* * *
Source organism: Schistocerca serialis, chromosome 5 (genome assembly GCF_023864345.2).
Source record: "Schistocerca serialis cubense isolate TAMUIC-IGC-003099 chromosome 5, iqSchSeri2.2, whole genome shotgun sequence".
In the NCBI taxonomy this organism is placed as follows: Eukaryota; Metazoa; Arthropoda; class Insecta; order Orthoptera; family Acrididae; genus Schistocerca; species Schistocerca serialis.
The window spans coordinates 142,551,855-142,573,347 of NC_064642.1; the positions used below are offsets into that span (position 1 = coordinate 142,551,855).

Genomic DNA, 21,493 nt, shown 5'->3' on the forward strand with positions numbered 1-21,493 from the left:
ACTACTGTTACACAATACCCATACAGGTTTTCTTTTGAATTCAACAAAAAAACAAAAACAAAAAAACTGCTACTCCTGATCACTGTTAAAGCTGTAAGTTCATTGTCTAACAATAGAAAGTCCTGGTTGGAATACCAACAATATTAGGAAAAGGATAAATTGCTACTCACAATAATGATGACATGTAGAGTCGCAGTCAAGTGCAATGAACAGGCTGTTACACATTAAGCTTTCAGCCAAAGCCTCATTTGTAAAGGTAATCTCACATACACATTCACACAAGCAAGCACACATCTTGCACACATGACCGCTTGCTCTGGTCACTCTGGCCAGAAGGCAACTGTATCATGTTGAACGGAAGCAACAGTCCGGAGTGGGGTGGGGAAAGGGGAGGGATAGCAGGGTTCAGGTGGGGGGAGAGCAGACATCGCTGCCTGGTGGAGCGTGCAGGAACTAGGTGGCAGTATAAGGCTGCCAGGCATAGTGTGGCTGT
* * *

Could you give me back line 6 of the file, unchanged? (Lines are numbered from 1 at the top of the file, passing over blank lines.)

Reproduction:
ACTACTGTTACACAATACCCATACAGGTTTTCTTTTGAATTCAACAAAAAAACAAAAACAAAAAAACTGCTACTCCTGATCACTGTTAAAGCTGTAAGTTCATTGTCTAACAATAGAAAGTCCTGGTTGGAATACCAACAATATTAGGAAAAGGATAAATTGCTACTCACAATAATGATGACATGTAGAGTCGCAGTCAAGTGCAATGAACAGGCTGTTACACATTAAGCTTTCAGCCAAAGCCTCATTTGTAAAGGTAATCTCACATACACATTCACACAAGCAAGCACACATCTTGCACACATGACCGCTTGCTCTGGTCACTCTGGCCAGAAGGCAACTGTATCATGTTGAACGGAAGCAACAGTCCGGAGTGGGGTGGGGAAAGGGGAGGGATAGCAGGGTTCAGGTGGGGGGAGAGCAGACATCGCTGCCTGGTGGAGCGTGCAGGAACTAGGTGGCAGTATAAGGCTGCCAGGCATAGTGTGGCTGT